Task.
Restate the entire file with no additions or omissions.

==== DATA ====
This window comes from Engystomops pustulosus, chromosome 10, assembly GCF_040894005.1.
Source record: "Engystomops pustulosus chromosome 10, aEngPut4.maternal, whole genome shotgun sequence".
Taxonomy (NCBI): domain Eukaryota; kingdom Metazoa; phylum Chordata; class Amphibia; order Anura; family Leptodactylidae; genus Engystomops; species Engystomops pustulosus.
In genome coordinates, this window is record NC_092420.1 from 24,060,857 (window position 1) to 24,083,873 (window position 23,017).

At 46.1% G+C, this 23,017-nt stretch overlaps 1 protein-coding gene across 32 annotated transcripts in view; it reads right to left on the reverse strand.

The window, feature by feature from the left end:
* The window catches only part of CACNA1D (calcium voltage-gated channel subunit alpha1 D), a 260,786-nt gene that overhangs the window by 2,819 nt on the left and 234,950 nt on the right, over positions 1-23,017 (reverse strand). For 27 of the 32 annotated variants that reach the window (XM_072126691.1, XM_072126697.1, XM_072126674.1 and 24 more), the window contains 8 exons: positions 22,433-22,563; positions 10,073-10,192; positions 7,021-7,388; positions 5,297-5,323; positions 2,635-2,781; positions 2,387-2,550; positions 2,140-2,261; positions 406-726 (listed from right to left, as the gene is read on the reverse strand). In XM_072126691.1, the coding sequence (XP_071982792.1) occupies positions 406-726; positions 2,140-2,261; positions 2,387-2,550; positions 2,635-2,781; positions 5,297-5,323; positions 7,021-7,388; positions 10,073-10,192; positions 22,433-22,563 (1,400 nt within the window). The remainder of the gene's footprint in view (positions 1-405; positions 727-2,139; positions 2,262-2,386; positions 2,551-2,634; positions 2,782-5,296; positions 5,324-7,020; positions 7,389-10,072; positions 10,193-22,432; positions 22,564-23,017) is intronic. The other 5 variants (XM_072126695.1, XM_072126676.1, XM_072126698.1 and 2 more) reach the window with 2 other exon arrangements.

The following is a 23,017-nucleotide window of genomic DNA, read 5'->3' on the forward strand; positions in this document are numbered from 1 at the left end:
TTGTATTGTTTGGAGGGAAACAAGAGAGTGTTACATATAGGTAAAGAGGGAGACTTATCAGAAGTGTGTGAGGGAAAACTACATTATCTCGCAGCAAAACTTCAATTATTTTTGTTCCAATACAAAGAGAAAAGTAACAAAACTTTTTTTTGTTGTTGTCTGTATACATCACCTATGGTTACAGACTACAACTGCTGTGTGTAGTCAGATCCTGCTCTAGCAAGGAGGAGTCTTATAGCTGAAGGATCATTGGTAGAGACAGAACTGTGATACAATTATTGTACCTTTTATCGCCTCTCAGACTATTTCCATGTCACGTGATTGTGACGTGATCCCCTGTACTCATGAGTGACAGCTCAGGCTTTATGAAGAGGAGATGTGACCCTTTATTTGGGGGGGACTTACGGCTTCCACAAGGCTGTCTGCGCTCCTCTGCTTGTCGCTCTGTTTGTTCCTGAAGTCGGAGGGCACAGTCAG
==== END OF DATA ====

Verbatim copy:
This window comes from Engystomops pustulosus, chromosome 10, assembly GCF_040894005.1.
Source record: "Engystomops pustulosus chromosome 10, aEngPut4.maternal, whole genome shotgun sequence".
Taxonomy (NCBI): domain Eukaryota; kingdom Metazoa; phylum Chordata; class Amphibia; order Anura; family Leptodactylidae; genus Engystomops; species Engystomops pustulosus.
In genome coordinates, this window is record NC_092420.1 from 24,060,857 (window position 1) to 24,083,873 (window position 23,017).

At 46.1% G+C, this 23,017-nt stretch overlaps 1 protein-coding gene across 32 annotated transcripts in view; it reads right to left on the reverse strand.

The window, feature by feature from the left end:
* The window catches only part of CACNA1D (calcium voltage-gated channel subunit alpha1 D), a 260,786-nt gene that overhangs the window by 2,819 nt on the left and 234,950 nt on the right, over positions 1-23,017 (reverse strand). For 27 of the 32 annotated variants that reach the window (XM_072126691.1, XM_072126697.1, XM_072126674.1 and 24 more), the window contains 8 exons: positions 22,433-22,563; positions 10,073-10,192; positions 7,021-7,388; positions 5,297-5,323; positions 2,635-2,781; positions 2,387-2,550; positions 2,140-2,261; positions 406-726 (listed from right to left, as the gene is read on the reverse strand). In XM_072126691.1, the coding sequence (XP_071982792.1) occupies positions 406-726; positions 2,140-2,261; positions 2,387-2,550; positions 2,635-2,781; positions 5,297-5,323; positions 7,021-7,388; positions 10,073-10,192; positions 22,433-22,563 (1,400 nt within the window). The remainder of the gene's footprint in view (positions 1-405; positions 727-2,139; positions 2,262-2,386; positions 2,551-2,634; positions 2,782-5,296; positions 5,324-7,020; positions 7,389-10,072; positions 10,193-22,432; positions 22,564-23,017) is intronic. The other 5 variants (XM_072126695.1, XM_072126676.1, XM_072126698.1 and 2 more) reach the window with 2 other exon arrangements.

The following is a 23,017-nucleotide window of genomic DNA, read 5'->3' on the forward strand; positions in this document are numbered from 1 at the left end:
TTGTATTGTTTGGAGGGAAACAAGAGAGTGTTACATATAGGTAAAGAGGGAGACTTATCAGAAGTGTGTGAGGGAAAACTACATTATCTCGCAGCAAAACTTCAATTATTTTTGTTCCAATACAAAGAGAAAAGTAACAAAACTTTTTTTTGTTGTTGTCTGTATACATCACCTATGGTTACAGACTACAACTGCTGTGTGTAGTCAGATCCTGCTCTAGCAAGGAGGAGTCTTATAGCTGAAGGATCATTGGTAGAGACAGAACTGTGATACAATTATTGTACCTTTTATCGCCTCTCAGACTATTTCCATGTCACGTGATTGTGACGTGATCCCCTGTACTCATGAGTGACAGCTCAGGCTTTATGAAGAGGAGATGTGACCCTTTATTTGGGGGGGACTTACGGCTTCCACAAGGCTGTCTGCGCTCCTCTGCTTGTCGCTCTGTTTGTTCCTGAAGTCGGAGGGCACAGTCAG